The first piece of devastating news comes via email on a nondescript afternoon. Afterward, I sit in a blue chair in my living room staring out the window in disbelieving shock for I’m not sure how long.
How could this happen? Why do things like this happen?
The second comes over the phone. I sit down (in the same chair) and listen until all I can do is cry, “I’m so sorry, I’m so sorry.” After we hang up, I scream and pound my fists into the cushions until my heart is exhausted.
The third (why is there always a third?) starts with a casual “Did you hear about …?” and my face flushes with shock and sadness and embarrassment, because I had not yet heard.
None of it is happening to me. Yet I walk through the next days quietly, not wanting to disturb the air, unsure what to do or say or how to think about life and death and sickness and health; who gets to have it, who doesn’t. Why none of it seems fair.
The following Sunday, I stand next to my family in a pew at church. We’re in this season of celebrating Immanuel—God with us—but God seems distant and harsh and confusing right now. The words Holy, Holy, Holy catch in my throat, they’ve snagged themselves on a fragile hook that feels like the preciousness of life.
When the next song starts, the one about God’s goodness, the one that attests to God’s name being worthy to be praised during the good times and the bad, I stop trying to sing. Tears fall instead.
I believe in God’s goodness.
But sometimes, Truth slams up against reality. What we believe and profess breaks down and falls apart in the middle of the road on which our loved one is walking; Good feels incongruent with our own understanding of the very same word; lyrics of a song dissolve into a vapor and our hearts press hard against our chests. We stand in this juxtaposed space and are incapable of nothing more than a questioning silence.
“I don’t know what to do,” I tell my husband after church. We’re making lunch for our kids. I stand at the counter, frozen in time for a few seconds, with a knife in one hand and a piece of bread in the other. “There is nothing that can make this better.”
He slathers jelly onto peanut butter and looks over at me and says, “I know. But this is where community steps in. This is the time to be Jesus.”
But How? I ask. What does Being Jesus even look like?
“I don’t know how to be Jesus,” I reply in a soft voice. I turn and walk toward the table where I will sit and eat lunch with our four healthy children and feel grateful and guilty all at the same time.
Do you remember the story from this past summer of the orca whale who, after a 17-month gestation, wouldn’t let go of the body of her calf that died shortly after birth? Do you remember the pictures of her holding the body up, nudging it with her nose toward the surface of the water, while she swam for nearly 1,000 miles off the Pacific coast?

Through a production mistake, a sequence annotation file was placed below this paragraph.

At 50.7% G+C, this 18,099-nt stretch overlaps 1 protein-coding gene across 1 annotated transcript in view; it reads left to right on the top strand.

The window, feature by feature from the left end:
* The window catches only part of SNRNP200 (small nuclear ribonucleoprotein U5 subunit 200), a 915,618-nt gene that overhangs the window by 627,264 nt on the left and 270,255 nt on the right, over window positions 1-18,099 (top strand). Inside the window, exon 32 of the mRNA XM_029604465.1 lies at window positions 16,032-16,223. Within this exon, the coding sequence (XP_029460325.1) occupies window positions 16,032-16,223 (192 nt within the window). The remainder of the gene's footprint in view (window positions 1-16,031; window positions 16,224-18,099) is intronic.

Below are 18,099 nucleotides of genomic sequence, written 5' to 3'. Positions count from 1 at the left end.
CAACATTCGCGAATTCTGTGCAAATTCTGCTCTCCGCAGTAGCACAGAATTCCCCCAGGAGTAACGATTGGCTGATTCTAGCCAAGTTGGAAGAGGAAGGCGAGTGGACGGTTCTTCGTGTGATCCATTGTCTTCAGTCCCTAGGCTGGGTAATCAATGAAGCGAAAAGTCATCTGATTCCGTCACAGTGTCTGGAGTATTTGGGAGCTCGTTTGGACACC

Scientists had seen this type of behavior before, and clearly labeled it grief, but couldn’t comprehend why this mother behaved this way for so long. An unprecedented period, they said.
Our hearts broke for her. Of course they did.
For we are mothers, too.
And do you remember reading about how the mother was seen intermittently swimming without the calf’s body? How researchers weren’t able to document it, but deduced that other whales in her pod must have carried the body, so the mother could rest, feed—have a moment’s reprieve.
This whale’s pod, her community, took turns carrying the grief of her heart—until she was ready to let it go.
There’s a story in the Bible where the Israelites are attacked on their way to the Promised Land. Moses, their leader, tells his men that while they fight, he will stand on top of the hill overlooking the battle with the staff of God in his hands. When his arms are up, the Israelite army advances against the opposition. When he lowers them, the enemy starts to win.
In my memory, two men see Moses’s arms getting tired and they go up to the hill to help him. But the Bible tells us that Aaron and Hur, men of authority, likely in Moses’ inner circle, went up onto the hill in the morning with Moses.
Did they insist? Moses, we’re coming with you.
Did they offer? Moses, we want to help.
Did Moses ask? Hey guys, if you’re not doing anything tomorrow morning, would you mind hanging out on the hill with me—you know, just in case my arms get tired?
Does it even matter?
Because when Moses couldn’t hold the staff up by himself, they were already there. To give him a place to sit. To lift up his arms when he couldn’t. The staff stayed in Moses’ hand. But his people stayed with him until the battle was over.
Whether we are born into it, ease into it, jump into it, or wait years for it—community is a place of belonging, of being known, being loved, and cared for. It’s a place to lay burdens down.
It’s also a place to lift them up.
In this season when we celebrate Immanuel, as we give and receive tidings of great joy—all while breathing through the tension of pain and sorrow (whether it be acute or lingering), we may not know how to be a perfect Jesus to our hurting friends.
But we can offer our imperfect selves. To lift up, carry. Pray over and stand next to. For as long as they need.
Maybe that’s what God with us really looks like anyway.
Photo by Lottie Caiella.